It would be travesty of justice if diligent and upright bureaucrats are caught in a crossfire of political battles for which they are not responsible. An administrative culture that is not systems-based but largely governed by individual discretions is bound to be exploited by vested interests to meet their narrow political interests. The recent letter addressed to the Prime Minister Narendra Modi by a group of 71 retired bureaucrats rightly highlights the consequences of selective targeting of officials, both serving and retired, for gaining narrow political advantages. The government must address the concerns raised in the letter with sincerity because the signatories include prominent names like former cabinet secretary K M Chandrasekhar, former foreign secretary and national security advisor Shivshankar Menon, former foreign secretary Sujatha Singh and former DGP of Punjab Julio Riberio. The prosecution of four former officials of the Finance Ministry in the INX Media case, involving former Union Finance Minister P Chidambaram, provides the context for the ex-bureaucrats to flag concerns over the impact of such actions on the functioning of the bureaucracy in the country. There should be sufficient protection for civil servants for their bona fide acts while discharging their duties. Otherwise, no officer will be willing to take any risk and offer out-of-the-box solutions, leading to stagnancy in administration. The indiscriminate orders prosecuting the serving and retired officials in cases that are transparently of political nature will demotivate the honest officers from taking important decisions. There is a strong case for fixing a reasonable time period beyond which the files should not be reopened.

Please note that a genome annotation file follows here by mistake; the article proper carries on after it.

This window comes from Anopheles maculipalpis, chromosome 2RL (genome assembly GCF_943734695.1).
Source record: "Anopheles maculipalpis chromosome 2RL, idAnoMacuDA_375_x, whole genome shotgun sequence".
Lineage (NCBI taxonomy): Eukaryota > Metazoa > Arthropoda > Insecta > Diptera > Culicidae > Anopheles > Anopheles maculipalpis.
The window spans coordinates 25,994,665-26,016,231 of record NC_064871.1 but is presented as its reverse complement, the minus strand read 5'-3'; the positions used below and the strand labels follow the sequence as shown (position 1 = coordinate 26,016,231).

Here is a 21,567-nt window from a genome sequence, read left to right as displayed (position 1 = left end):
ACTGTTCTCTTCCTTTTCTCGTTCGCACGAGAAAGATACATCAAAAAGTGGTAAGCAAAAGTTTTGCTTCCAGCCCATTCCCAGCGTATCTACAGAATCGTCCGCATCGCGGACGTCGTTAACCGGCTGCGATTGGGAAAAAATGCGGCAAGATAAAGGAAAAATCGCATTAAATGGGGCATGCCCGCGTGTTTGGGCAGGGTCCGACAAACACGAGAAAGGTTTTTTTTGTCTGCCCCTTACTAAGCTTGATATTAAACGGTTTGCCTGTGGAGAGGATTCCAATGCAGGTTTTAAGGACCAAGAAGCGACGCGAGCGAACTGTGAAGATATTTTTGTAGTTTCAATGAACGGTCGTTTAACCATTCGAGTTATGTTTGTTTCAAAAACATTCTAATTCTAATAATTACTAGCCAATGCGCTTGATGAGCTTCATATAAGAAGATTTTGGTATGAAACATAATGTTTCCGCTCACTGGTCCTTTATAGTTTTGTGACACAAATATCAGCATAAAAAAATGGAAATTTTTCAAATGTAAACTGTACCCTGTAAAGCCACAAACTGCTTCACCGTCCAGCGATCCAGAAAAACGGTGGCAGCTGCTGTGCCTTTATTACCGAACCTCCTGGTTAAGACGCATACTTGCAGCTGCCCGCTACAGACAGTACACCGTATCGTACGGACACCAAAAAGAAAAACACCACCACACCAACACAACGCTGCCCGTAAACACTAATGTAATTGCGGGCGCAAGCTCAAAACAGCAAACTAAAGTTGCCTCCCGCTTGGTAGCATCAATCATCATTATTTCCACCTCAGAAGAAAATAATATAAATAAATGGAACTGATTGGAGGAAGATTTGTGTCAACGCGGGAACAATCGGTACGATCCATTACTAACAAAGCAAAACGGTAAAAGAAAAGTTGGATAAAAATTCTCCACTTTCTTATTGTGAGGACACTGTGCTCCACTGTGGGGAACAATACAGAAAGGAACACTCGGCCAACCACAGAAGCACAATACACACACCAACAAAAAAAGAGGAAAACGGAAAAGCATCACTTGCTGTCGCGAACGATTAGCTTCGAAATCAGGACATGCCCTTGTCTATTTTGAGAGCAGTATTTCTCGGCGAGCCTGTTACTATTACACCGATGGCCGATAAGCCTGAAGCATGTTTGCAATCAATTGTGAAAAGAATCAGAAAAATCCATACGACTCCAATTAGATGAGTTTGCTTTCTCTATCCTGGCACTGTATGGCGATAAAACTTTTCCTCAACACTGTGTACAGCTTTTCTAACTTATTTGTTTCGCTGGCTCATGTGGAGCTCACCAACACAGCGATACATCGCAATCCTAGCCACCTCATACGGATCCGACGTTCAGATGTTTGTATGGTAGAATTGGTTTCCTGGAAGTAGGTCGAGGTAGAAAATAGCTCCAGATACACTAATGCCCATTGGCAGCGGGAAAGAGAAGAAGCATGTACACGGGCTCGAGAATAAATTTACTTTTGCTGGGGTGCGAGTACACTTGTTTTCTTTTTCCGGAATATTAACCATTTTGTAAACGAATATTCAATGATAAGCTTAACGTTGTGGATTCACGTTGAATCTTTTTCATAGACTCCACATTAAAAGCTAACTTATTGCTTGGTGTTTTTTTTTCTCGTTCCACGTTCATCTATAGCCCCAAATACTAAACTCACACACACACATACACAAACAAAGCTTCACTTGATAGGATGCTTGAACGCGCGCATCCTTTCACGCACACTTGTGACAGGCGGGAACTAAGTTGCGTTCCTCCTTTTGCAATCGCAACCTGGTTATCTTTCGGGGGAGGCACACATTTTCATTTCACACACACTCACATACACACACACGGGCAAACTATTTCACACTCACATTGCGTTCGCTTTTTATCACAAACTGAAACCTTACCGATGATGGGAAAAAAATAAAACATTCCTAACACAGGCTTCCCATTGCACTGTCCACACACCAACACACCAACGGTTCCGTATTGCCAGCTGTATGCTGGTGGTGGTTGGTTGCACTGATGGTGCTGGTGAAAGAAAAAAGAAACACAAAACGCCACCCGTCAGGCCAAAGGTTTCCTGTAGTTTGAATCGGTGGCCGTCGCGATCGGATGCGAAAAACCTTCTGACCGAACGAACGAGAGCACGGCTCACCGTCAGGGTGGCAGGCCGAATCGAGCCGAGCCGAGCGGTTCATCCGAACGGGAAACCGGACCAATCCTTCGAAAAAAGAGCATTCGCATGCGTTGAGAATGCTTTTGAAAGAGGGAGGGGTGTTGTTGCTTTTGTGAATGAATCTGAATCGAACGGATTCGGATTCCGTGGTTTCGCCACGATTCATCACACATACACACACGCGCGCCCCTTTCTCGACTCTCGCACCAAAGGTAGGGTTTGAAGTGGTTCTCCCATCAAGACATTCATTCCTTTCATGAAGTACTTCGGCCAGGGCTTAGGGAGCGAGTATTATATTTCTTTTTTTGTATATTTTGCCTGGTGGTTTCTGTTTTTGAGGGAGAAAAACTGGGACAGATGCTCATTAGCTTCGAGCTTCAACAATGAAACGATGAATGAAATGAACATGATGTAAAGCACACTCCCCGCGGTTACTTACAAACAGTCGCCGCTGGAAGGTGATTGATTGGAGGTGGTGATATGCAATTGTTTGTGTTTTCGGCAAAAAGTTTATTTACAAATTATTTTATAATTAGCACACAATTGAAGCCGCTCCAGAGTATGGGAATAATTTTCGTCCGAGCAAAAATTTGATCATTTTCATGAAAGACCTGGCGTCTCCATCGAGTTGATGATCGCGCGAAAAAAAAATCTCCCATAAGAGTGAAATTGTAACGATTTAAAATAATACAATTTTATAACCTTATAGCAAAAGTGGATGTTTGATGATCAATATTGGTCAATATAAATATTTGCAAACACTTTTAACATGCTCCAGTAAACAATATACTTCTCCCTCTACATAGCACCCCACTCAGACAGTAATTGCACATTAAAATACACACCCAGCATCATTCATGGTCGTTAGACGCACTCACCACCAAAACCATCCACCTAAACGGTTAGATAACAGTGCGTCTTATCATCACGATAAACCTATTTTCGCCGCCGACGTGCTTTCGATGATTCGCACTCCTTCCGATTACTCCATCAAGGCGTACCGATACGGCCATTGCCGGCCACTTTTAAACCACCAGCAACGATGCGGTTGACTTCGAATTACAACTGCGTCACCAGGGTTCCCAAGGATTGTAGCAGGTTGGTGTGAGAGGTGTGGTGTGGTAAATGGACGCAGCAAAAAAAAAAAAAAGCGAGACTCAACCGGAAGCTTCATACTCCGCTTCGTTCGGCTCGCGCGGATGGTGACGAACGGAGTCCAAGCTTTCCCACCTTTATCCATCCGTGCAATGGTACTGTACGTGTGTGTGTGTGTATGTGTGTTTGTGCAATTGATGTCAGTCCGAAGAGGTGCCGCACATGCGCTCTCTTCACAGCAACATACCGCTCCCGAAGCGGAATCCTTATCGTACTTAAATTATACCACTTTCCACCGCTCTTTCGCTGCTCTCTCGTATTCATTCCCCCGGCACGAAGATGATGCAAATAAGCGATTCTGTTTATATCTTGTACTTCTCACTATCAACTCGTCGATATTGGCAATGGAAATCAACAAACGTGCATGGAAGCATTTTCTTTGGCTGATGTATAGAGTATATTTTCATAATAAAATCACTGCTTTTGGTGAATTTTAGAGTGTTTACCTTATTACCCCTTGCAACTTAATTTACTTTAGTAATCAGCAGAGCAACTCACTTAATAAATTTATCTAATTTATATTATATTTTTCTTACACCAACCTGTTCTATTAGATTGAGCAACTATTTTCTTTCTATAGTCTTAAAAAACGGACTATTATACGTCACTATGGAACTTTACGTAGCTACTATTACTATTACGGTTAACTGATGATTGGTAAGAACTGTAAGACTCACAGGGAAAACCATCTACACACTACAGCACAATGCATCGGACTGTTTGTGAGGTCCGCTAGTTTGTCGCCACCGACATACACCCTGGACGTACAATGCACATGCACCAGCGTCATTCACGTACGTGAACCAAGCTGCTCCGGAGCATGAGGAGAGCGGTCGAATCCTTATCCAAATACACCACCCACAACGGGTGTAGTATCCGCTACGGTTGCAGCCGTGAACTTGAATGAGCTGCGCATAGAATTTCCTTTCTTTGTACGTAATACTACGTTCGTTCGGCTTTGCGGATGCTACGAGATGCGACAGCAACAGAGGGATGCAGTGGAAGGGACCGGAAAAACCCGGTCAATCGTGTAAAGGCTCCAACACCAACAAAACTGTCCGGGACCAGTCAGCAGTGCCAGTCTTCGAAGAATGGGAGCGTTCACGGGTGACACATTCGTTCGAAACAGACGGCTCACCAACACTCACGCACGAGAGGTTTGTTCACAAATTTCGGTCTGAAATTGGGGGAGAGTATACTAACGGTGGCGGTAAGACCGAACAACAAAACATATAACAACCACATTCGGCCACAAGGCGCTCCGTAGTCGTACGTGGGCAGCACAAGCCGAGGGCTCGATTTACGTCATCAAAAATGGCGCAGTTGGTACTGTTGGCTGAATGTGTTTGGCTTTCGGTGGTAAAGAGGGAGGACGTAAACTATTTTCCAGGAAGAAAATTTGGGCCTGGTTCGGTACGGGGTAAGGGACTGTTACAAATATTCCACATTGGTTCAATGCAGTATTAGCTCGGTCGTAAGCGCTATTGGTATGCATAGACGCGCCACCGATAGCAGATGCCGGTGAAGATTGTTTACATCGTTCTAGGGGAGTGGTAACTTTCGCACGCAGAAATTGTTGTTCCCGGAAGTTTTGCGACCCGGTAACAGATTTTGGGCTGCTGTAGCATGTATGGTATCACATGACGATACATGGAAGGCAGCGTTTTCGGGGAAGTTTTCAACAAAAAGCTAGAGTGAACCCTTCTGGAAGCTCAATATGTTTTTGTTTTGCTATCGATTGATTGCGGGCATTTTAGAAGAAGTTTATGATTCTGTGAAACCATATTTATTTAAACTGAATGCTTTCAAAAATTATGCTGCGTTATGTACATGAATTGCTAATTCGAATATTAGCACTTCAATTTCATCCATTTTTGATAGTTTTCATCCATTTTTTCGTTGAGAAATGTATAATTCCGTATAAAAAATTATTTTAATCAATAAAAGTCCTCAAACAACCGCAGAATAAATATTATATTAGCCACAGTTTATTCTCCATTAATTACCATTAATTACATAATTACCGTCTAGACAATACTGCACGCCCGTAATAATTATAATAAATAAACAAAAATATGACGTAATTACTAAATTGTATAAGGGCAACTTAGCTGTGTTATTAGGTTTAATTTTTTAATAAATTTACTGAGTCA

Unfortunately, all the regimes, irrespective of their political affiliations, have been guilty of such transgressions. As a result, the serving officials will be demotivated if diligent and honest officers are selectively targeted for punishment for no fault of theirs other than that they were implementing the policy decisions of the government of the day. A clear set of rules must be framed to make the legal principle of estoppel apply on reopening decisions based on information provided at the time the decision was taken. If files are allowed to be exhumed and dissected on the basis of hindsight and that too with no bar on the time that has elapsed, no decisions will be made at all in the top echelons of the government. The civil servants will then procrastinate before examining every proposal of importance because there is no guarantee that they would not be implicated in criminal proceedings later. It is a travesty when governance systems spare no effort in ensuring that political elements charged with or prosecuted for very serious offences are given latitude while officers who have faithfully served for decades are arraigned on flimsy technical grounds.